Restart Issues

From TARDIS Project
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Things which break when tardis restarts....


A bunch of the machines are not set to autoboot. We should fix this, but until we do, log into davison, and...

telnet spiderport <n>

where N is the last octet of the ip of the machine. Hit enter, and if you get an ok prompt, type boot to start the machine up. See the spiderport page for the line configurations.

Affected Machines

  • mccoy (For good reason, best to wait until LDAP and NFS are up before booting)
  • peri (For no good reason, it's just DB)
  • davros (Should wait for LDAP before booting)
  • reaper (No good reason, other than being a bit broken generally)
  • Others?


If the Spiderport powercycles, it will probably send a break to all the machines. Repeat the above procedure for all the machines, except type go instead of boot at the ok prompt.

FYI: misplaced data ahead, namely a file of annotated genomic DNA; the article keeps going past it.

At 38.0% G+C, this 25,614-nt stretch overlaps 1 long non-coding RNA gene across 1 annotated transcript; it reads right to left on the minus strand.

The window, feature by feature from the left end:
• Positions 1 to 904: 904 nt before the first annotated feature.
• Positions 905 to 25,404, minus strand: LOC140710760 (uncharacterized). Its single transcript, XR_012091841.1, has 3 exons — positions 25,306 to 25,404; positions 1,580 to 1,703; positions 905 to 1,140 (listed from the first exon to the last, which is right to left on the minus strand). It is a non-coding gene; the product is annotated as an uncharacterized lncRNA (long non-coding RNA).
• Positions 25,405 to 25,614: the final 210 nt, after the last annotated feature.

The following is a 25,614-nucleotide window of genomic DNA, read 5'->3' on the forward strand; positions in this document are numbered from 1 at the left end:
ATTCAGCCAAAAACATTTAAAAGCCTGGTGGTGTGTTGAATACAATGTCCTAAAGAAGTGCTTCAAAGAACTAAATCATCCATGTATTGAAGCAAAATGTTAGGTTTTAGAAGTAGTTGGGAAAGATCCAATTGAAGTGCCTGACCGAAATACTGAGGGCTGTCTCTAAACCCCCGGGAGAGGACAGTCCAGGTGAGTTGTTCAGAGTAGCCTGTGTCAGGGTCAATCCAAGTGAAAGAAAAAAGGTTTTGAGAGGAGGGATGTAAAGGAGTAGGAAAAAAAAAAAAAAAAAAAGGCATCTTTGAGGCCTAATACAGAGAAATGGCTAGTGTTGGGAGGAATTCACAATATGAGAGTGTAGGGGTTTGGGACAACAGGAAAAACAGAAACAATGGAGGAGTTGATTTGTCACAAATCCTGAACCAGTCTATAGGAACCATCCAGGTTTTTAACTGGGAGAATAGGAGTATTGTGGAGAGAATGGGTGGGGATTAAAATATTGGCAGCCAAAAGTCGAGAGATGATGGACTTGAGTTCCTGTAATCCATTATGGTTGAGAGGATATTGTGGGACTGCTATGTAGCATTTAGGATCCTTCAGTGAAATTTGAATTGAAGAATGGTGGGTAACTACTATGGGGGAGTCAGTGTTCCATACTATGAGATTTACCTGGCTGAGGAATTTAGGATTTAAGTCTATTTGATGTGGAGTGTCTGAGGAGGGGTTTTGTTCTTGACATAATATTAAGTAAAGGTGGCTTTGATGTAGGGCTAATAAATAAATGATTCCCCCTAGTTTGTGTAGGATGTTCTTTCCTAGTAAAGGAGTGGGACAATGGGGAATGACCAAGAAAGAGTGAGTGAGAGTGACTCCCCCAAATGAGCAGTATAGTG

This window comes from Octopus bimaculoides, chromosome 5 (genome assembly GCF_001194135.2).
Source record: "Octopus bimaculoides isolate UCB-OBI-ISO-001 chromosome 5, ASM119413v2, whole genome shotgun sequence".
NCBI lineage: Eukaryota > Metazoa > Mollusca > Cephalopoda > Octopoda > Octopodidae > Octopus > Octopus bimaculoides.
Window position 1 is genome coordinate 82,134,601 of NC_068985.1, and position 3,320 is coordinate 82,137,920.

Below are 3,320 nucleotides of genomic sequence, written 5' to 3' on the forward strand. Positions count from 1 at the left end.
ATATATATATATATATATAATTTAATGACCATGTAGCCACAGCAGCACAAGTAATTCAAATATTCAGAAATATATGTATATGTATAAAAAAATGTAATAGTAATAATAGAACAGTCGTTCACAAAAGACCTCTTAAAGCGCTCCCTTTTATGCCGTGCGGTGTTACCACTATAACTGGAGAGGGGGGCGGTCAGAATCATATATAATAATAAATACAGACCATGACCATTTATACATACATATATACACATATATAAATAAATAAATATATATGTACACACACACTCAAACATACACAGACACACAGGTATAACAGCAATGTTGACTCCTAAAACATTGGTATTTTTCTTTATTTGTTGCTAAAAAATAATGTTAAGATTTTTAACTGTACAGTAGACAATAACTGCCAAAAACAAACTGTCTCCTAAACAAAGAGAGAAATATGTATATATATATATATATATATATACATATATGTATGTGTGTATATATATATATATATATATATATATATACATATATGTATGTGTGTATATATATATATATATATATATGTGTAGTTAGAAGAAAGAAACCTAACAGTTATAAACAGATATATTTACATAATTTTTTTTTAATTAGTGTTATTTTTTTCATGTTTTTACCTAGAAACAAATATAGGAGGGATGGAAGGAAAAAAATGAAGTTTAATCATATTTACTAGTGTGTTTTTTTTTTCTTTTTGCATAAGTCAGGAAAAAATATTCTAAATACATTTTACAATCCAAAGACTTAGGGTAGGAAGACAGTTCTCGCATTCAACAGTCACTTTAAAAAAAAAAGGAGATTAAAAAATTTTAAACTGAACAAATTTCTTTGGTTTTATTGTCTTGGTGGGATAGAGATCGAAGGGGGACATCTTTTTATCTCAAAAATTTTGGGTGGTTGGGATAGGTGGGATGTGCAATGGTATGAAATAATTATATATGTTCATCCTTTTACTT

Temporary Fix

If the spiderport sends a break to davison, you'll be locked out and unable to fix it. You need crossover a laptop into its network port and resume davison:

  laptop# ifconfig eth0 netmask
  laptop# telnet 1
  Connected to
  Escape character is '^]'.
  --- TARDIS SpiderPort ---

Hit enter to see if you get an ok> prompt, then type go, and press enter a few more times. Should get you back to a login prompt (or not). <ctrl+]> then quit at the telnet> prompt will get you out of telnet.

NFS mounts

Wait for everything to come up, and

sudo mount -a

on mccoy and gallifrey.


From a cold boot, the firewall defaults to 'safe' mode, ie it does not route for the rest of tardis. You need to log in from the outside (sshd on port 2222) and run the firewall script, as follows:

Login to davison (as root), run /root/tardis-firewall. You have 2 minutes to test that everything is ok, ie, you can login remotely, and then atrm <jobid>, as sugggested.


If the outside network isn't working on startup, we potentially don't advertise our routes to the rest of the world (eg traceroute to router.tardis works, but davison.tardis gets lost somewhere in London). Restarting davison seems to fix this, but there's probably an easier way.


The clock on piper drifts quickly when the machine is off, and ntpd will refuse to resychronise unless the time is set manually with /etc/init.d/ntpdate start.